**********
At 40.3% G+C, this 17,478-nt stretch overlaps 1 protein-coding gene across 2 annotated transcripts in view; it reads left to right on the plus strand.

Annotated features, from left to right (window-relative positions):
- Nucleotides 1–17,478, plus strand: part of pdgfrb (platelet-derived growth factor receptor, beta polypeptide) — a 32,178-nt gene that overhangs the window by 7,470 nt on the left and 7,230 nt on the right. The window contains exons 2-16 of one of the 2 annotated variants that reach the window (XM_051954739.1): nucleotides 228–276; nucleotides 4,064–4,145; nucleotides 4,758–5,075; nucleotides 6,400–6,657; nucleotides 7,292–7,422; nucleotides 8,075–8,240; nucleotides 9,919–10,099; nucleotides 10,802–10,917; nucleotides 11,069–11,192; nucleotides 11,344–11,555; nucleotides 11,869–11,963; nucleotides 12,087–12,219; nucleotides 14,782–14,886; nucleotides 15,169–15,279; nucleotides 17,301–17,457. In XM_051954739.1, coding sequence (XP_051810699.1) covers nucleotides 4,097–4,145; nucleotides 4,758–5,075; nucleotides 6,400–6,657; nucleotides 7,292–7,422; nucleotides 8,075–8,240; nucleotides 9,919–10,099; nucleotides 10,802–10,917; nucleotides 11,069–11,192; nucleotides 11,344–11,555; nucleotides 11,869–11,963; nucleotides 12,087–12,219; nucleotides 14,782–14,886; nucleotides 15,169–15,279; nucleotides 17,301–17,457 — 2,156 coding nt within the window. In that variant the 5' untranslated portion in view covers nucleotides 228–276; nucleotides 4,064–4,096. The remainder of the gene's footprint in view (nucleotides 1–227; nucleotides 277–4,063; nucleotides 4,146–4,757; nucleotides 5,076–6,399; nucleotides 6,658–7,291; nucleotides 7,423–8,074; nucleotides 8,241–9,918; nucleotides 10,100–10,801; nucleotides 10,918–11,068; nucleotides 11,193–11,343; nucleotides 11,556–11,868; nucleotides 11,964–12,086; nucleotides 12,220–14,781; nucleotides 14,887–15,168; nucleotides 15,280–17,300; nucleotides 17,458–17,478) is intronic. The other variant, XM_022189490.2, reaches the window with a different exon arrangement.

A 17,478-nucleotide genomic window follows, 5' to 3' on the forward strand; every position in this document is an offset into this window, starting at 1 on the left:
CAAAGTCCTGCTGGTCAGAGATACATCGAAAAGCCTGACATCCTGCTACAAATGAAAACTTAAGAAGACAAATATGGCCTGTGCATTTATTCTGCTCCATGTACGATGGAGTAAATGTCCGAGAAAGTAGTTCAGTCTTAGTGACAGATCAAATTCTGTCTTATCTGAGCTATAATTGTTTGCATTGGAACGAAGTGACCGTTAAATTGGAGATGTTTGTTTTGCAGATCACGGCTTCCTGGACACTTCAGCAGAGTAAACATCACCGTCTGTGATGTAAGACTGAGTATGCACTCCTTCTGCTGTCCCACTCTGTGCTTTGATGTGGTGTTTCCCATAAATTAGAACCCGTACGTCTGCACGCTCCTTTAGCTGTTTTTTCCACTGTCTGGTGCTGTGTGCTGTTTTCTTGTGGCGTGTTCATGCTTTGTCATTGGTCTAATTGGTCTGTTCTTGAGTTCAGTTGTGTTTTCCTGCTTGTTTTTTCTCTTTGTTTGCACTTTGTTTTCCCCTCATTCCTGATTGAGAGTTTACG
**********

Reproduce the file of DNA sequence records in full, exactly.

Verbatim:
At 40.3% G+C, this 17,478-nt stretch overlaps 1 protein-coding gene across 2 annotated transcripts in view; it reads left to right on the plus strand.

Annotated features, from left to right (window-relative positions):
- Nucleotides 1–17,478, plus strand: part of pdgfrb (platelet-derived growth factor receptor, beta polypeptide) — a 32,178-nt gene that overhangs the window by 7,470 nt on the left and 7,230 nt on the right. The window contains exons 2-16 of one of the 2 annotated variants that reach the window (XM_051954739.1): nucleotides 228–276; nucleotides 4,064–4,145; nucleotides 4,758–5,075; nucleotides 6,400–6,657; nucleotides 7,292–7,422; nucleotides 8,075–8,240; nucleotides 9,919–10,099; nucleotides 10,802–10,917; nucleotides 11,069–11,192; nucleotides 11,344–11,555; nucleotides 11,869–11,963; nucleotides 12,087–12,219; nucleotides 14,782–14,886; nucleotides 15,169–15,279; nucleotides 17,301–17,457. In XM_051954739.1, coding sequence (XP_051810699.1) covers nucleotides 4,097–4,145; nucleotides 4,758–5,075; nucleotides 6,400–6,657; nucleotides 7,292–7,422; nucleotides 8,075–8,240; nucleotides 9,919–10,099; nucleotides 10,802–10,917; nucleotides 11,069–11,192; nucleotides 11,344–11,555; nucleotides 11,869–11,963; nucleotides 12,087–12,219; nucleotides 14,782–14,886; nucleotides 15,169–15,279; nucleotides 17,301–17,457 — 2,156 coding nt within the window. In that variant the 5' untranslated portion in view covers nucleotides 228–276; nucleotides 4,064–4,096. The remainder of the gene's footprint in view (nucleotides 1–227; nucleotides 277–4,063; nucleotides 4,146–4,757; nucleotides 5,076–6,399; nucleotides 6,658–7,291; nucleotides 7,423–8,074; nucleotides 8,241–9,918; nucleotides 10,100–10,801; nucleotides 10,918–11,068; nucleotides 11,193–11,343; nucleotides 11,556–11,868; nucleotides 11,964–12,086; nucleotides 12,220–14,781; nucleotides 14,887–15,168; nucleotides 15,280–17,300; nucleotides 17,458–17,478) is intronic. The other variant, XM_022189490.2, reaches the window with a different exon arrangement.

A 17,478-nucleotide genomic window follows, 5' to 3' on the forward strand; every position in this document is an offset into this window, starting at 1 on the left:
CAAAGTCCTGCTGGTCAGAGATACATCGAAAAGCCTGACATCCTGCTACAAATGAAAACTTAAGAAGACAAATATGGCCTGTGCATTTATTCTGCTCCATGTACGATGGAGTAAATGTCCGAGAAAGTAGTTCAGTCTTAGTGACAGATCAAATTCTGTCTTATCTGAGCTATAATTGTTTGCATTGGAACGAAGTGACCGTTAAATTGGAGATGTTTGTTTTGCAGATCACGGCTTCCTGGACACTTCAGCAGAGTAAACATCACCGTCTGTGATGTAAGACTGAGTATGCACTCCTTCTGCTGTCCCACTCTGTGCTTTGATGTGGTGTTTCCCATAAATTAGAACCCGTACGTCTGCACGCTCCTTTAGCTGTTTTTTCCACTGTCTGGTGCTGTGTGCTGTTTTCTTGTGGCGTGTTCATGCTTTGTCATTGGTCTAATTGGTCTGTTCTTGAGTTCAGTTGTGTTTTCCTGCTTGTTTTTTCTCTTTGTTTGCACTTTGTTTTCCCCTCATTCCTGATTGAGAGTTTACG